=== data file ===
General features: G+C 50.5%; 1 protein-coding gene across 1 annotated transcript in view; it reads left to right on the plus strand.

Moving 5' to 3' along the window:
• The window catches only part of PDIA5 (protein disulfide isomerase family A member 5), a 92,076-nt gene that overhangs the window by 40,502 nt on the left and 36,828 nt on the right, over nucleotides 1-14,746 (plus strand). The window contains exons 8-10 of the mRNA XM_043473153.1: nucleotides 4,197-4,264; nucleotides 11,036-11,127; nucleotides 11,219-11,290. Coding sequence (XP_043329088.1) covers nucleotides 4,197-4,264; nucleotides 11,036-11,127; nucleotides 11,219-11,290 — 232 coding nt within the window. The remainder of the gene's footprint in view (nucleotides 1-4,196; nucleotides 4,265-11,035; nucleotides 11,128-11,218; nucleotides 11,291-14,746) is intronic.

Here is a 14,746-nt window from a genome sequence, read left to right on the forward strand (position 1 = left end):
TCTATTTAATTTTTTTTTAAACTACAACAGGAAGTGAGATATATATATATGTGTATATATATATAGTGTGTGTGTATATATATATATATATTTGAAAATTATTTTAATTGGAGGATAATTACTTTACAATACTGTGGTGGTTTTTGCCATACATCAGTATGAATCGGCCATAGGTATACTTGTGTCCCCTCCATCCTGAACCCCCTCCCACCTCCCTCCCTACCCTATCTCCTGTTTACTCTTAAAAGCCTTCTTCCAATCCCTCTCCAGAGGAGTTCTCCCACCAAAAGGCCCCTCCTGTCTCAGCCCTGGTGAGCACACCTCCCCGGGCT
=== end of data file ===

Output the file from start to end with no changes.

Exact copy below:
General features: G+C 50.5%; 1 protein-coding gene across 1 annotated transcript in view; it reads left to right on the plus strand.

Moving 5' to 3' along the window:
• The window catches only part of PDIA5 (protein disulfide isomerase family A member 5), a 92,076-nt gene that overhangs the window by 40,502 nt on the left and 36,828 nt on the right, over nucleotides 1-14,746 (plus strand). The window contains exons 8-10 of the mRNA XM_043473153.1: nucleotides 4,197-4,264; nucleotides 11,036-11,127; nucleotides 11,219-11,290. Coding sequence (XP_043329088.1) covers nucleotides 4,197-4,264; nucleotides 11,036-11,127; nucleotides 11,219-11,290 — 232 coding nt within the window. The remainder of the gene's footprint in view (nucleotides 1-4,196; nucleotides 4,265-11,035; nucleotides 11,128-11,218; nucleotides 11,291-14,746) is intronic.

Here is a 14,746-nt window from a genome sequence, read left to right on the forward strand (position 1 = left end):
TCTATTTAATTTTTTTTTAAACTACAACAGGAAGTGAGATATATATATATGTGTATATATATATAGTGTGTGTGTATATATATATATATATTTGAAAATTATTTTAATTGGAGGATAATTACTTTACAATACTGTGGTGGTTTTTGCCATACATCAGTATGAATCGGCCATAGGTATACTTGTGTCCCCTCCATCCTGAACCCCCTCCCACCTCCCTCCCTACCCTATCTCCTGTTTACTCTTAAAAGCCTTCTTCCAATCCCTCTCCAGAGGAGTTCTCCCACCAAAAGGCCCCTCCTGTCTCAGCCCTGGTGAGCACACCTCCCCGGGCT